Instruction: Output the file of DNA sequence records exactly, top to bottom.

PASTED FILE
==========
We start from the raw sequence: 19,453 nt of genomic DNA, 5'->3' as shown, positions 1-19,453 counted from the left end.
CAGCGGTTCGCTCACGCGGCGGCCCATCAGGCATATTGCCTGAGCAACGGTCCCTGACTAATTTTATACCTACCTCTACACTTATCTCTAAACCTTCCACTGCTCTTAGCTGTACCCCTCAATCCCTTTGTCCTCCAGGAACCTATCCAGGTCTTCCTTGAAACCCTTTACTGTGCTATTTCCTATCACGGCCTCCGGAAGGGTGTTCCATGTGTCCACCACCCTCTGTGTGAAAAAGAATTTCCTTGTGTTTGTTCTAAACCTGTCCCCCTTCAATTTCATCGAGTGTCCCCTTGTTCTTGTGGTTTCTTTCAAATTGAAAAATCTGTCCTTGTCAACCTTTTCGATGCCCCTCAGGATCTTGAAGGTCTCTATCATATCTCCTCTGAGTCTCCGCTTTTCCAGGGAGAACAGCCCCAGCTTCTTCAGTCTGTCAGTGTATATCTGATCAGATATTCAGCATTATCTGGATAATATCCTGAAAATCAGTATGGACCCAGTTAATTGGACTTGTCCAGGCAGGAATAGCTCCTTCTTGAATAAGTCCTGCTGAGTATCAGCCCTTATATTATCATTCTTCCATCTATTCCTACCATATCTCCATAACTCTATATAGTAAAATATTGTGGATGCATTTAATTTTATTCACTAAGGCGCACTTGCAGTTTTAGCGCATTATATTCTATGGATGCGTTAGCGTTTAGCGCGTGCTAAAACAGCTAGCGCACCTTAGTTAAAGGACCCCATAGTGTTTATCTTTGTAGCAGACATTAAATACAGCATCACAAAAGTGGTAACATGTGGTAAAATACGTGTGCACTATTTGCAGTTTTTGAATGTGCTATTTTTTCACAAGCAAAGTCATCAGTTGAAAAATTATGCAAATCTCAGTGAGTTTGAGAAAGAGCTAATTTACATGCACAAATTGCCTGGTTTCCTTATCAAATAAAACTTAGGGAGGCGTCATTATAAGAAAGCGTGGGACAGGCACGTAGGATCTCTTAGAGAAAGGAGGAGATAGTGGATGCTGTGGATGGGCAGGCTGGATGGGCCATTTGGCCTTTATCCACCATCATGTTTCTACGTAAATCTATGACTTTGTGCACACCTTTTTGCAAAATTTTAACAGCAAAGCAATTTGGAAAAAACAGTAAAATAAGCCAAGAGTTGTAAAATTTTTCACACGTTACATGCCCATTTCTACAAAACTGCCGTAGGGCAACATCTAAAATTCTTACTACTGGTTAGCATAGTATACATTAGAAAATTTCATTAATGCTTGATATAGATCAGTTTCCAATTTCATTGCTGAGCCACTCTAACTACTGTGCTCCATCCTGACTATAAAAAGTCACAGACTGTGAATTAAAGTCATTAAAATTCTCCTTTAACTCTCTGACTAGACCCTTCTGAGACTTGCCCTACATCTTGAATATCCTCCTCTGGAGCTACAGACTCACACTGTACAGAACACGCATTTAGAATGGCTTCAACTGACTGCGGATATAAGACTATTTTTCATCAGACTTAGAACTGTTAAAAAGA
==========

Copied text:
We start from the raw sequence: 19,453 nt of genomic DNA, 5'->3' as shown, positions 1-19,453 counted from the left end.
CAGCGGTTCGCTCACGCGGCGGCCCATCAGGCATATTGCCTGAGCAACGGTCCCTGACTAATTTTATACCTACCTCTACACTTATCTCTAAACCTTCCACTGCTCTTAGCTGTACCCCTCAATCCCTTTGTCCTCCAGGAACCTATCCAGGTCTTCCTTGAAACCCTTTACTGTGCTATTTCCTATCACGGCCTCCGGAAGGGTGTTCCATGTGTCCACCACCCTCTGTGTGAAAAAGAATTTCCTTGTGTTTGTTCTAAACCTGTCCCCCTTCAATTTCATCGAGTGTCCCCTTGTTCTTGTGGTTTCTTTCAAATTGAAAAATCTGTCCTTGTCAACCTTTTCGATGCCCCTCAGGATCTTGAAGGTCTCTATCATATCTCCTCTGAGTCTCCGCTTTTCCAGGGAGAACAGCCCCAGCTTCTTCAGTCTGTCAGTGTATATCTGATCAGATATTCAGCATTATCTGGATAATATCCTGAAAATCAGTATGGACCCAGTTAATTGGACTTGTCCAGGCAGGAATAGCTCCTTCTTGAATAAGTCCTGCTGAGTATCAGCCCTTATATTATCATTCTTCCATCTATTCCTACCATATCTCCATAACTCTATATAGTAAAATATTGTGGATGCATTTAATTTTATTCACTAAGGCGCACTTGCAGTTTTAGCGCATTATATTCTATGGATGCGTTAGCGTTTAGCGCGTGCTAAAACAGCTAGCGCACCTTAGTTAAAGGACCCCATAGTGTTTATCTTTGTAGCAGACATTAAATACAGCATCACAAAAGTGGTAACATGTGGTAAAATACGTGTGCACTATTTGCAGTTTTTGAATGTGCTATTTTTTCACAAGCAAAGTCATCAGTTGAAAAATTATGCAAATCTCAGTGAGTTTGAGAAAGAGCTAATTTACATGCACAAATTGCCTGGTTTCCTTATCAAATAAAACTTAGGGAGGCGTCATTATAAGAAAGCGTGGGACAGGCACGTAGGATCTCTTAGAGAAAGGAGGAGATAGTGGATGCTGTGGATGGGCAGGCTGGATGGGCCATTTGGCCTTTATCCACCATCATGTTTCTACGTAAATCTATGACTTTGTGCACACCTTTTTGCAAAATTTTAACAGCAAAGCAATTTGGAAAAAACAGTAAAATAAGCCAAGAGTTGTAAAATTTTTCACACGTTACATGCCCATTTCTACAAAACTGCCGTAGGGCAACATCTAAAATTCTTACTACTGGTTAGCATAGTATACATTAGAAAATTTCATTAATGCTTGATATAGATCAGTTTCCAATTTCATTGCTGAGCCACTCTAACTACTGTGCTCCATCCTGACTATAAAAAGTCACAGACTGTGAATTAAAGTCATTAAAATTCTCCTTTAACTCTCTGACTAGACCCTTCTGAGACTTGCCCTACATCTTGAATATCCTCCTCTGGAGCTACAGACTCACACTGTACAGAACACGCATTTAGAATGGCTTCAACTGACTGCGGATATAAGACTATTTTTCATCAGACTTAGAACTGTTAAAAAGA